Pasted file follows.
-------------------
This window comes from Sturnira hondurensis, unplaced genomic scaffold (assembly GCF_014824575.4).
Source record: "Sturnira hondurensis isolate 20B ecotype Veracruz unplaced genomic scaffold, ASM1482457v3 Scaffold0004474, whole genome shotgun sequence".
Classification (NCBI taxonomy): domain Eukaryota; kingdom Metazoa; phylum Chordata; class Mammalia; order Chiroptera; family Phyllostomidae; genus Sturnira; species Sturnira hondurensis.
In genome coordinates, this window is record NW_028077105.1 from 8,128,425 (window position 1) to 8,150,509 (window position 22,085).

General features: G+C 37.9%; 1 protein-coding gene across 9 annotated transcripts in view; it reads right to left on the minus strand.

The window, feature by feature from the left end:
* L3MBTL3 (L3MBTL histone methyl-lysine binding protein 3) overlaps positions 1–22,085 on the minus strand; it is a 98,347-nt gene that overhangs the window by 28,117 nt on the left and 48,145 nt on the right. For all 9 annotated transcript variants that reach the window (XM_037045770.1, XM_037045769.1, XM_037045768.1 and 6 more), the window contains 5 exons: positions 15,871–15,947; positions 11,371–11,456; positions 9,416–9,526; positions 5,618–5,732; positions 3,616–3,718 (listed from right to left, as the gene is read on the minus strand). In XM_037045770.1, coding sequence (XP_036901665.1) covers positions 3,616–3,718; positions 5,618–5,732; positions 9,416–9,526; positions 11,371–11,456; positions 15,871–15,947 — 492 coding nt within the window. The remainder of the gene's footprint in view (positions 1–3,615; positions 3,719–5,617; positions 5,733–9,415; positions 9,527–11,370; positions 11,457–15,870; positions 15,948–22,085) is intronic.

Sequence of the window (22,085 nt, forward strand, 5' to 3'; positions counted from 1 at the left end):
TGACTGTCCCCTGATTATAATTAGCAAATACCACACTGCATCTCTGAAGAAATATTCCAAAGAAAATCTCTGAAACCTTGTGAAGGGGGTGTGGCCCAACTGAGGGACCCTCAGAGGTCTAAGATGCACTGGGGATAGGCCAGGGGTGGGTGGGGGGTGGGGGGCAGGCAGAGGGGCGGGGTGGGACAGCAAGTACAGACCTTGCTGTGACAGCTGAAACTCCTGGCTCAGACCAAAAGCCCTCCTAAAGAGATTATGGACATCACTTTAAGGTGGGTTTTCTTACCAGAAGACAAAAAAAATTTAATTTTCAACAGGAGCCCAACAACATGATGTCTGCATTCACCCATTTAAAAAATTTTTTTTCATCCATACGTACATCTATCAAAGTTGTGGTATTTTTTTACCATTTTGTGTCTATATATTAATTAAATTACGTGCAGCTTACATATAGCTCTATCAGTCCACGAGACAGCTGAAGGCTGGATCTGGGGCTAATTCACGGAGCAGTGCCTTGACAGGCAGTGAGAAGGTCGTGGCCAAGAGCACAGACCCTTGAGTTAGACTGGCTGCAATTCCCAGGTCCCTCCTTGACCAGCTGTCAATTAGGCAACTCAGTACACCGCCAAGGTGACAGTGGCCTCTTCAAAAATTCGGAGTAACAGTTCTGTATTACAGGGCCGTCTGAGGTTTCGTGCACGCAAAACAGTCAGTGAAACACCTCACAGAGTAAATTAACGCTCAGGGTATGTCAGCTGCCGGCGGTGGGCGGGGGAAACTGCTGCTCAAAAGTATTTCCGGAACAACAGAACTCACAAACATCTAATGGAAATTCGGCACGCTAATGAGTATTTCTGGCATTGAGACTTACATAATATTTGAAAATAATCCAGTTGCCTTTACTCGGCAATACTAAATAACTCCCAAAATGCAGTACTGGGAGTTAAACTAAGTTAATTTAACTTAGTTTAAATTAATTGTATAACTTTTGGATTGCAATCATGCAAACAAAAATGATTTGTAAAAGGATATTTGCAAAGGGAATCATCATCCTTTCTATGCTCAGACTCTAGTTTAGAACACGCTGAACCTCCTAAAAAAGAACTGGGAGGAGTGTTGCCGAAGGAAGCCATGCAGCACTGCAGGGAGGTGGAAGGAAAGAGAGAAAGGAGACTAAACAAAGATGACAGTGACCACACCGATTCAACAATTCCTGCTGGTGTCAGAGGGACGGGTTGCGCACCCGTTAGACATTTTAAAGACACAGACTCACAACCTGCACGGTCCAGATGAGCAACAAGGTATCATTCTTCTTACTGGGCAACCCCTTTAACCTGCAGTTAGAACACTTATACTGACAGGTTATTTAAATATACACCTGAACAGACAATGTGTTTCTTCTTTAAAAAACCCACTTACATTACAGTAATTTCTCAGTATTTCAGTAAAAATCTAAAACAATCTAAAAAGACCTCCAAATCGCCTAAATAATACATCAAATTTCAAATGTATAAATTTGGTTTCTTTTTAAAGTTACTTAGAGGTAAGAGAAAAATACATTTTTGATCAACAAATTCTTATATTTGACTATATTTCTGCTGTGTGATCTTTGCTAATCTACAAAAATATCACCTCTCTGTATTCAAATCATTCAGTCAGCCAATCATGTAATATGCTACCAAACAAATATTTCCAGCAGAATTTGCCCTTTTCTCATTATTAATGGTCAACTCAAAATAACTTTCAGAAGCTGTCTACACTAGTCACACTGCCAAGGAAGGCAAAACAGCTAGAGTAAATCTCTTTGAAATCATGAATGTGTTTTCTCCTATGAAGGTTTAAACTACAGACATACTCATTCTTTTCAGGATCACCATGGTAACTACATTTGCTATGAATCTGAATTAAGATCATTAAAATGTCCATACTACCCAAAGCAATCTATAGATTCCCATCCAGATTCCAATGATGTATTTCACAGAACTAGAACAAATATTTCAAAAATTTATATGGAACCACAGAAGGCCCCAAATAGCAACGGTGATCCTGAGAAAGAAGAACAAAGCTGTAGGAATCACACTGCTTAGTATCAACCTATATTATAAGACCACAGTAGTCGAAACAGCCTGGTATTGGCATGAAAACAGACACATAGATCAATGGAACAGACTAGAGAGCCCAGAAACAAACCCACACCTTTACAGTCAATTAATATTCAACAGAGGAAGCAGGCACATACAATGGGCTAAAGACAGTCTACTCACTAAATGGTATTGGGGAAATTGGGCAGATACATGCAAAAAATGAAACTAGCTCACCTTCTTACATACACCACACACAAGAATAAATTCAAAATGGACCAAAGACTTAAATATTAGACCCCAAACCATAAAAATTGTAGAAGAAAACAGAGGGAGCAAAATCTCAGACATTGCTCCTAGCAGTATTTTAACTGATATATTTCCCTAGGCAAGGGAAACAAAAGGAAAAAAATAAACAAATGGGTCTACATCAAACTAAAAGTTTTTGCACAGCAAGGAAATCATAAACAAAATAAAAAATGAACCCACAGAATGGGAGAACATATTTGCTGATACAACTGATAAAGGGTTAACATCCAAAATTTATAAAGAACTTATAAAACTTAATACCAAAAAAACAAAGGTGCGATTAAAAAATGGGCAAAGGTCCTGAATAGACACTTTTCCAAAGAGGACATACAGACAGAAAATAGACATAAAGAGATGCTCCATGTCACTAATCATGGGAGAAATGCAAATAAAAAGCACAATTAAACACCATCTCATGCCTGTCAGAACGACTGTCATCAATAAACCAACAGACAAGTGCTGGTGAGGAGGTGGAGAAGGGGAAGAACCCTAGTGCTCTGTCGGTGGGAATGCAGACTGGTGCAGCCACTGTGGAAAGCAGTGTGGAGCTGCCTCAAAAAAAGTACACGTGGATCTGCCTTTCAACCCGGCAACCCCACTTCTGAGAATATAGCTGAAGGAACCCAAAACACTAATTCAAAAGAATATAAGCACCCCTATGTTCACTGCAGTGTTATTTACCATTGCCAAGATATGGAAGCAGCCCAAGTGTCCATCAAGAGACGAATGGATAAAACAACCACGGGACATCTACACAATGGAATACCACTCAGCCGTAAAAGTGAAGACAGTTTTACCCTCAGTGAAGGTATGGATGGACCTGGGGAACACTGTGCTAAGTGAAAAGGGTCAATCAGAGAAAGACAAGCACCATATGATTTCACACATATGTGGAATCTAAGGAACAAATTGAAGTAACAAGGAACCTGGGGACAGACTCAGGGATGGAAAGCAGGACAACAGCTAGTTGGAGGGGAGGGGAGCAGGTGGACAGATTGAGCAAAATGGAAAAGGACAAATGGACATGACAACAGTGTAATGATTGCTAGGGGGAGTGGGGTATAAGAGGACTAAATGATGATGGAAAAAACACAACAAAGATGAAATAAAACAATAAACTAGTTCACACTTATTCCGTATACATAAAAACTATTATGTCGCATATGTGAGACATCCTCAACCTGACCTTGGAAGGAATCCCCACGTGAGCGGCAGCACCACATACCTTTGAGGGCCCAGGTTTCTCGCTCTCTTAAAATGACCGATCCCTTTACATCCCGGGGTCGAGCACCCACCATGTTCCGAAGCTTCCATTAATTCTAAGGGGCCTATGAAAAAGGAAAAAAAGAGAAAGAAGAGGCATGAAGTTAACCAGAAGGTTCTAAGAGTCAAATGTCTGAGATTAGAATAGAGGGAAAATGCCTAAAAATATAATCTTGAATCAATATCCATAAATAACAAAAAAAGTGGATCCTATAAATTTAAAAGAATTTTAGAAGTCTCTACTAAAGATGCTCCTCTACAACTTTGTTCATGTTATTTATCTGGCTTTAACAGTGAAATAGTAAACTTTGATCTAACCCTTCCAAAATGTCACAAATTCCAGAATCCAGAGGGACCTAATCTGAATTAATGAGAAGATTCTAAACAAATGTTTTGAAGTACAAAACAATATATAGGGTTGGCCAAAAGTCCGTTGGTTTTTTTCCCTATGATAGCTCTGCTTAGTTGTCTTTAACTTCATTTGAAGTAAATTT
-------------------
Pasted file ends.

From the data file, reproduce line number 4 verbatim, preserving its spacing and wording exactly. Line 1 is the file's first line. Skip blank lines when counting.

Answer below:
In genome coordinates, this window is record NW_028077105.1 from 8,128,425 (window position 1) to 8,150,509 (window position 22,085).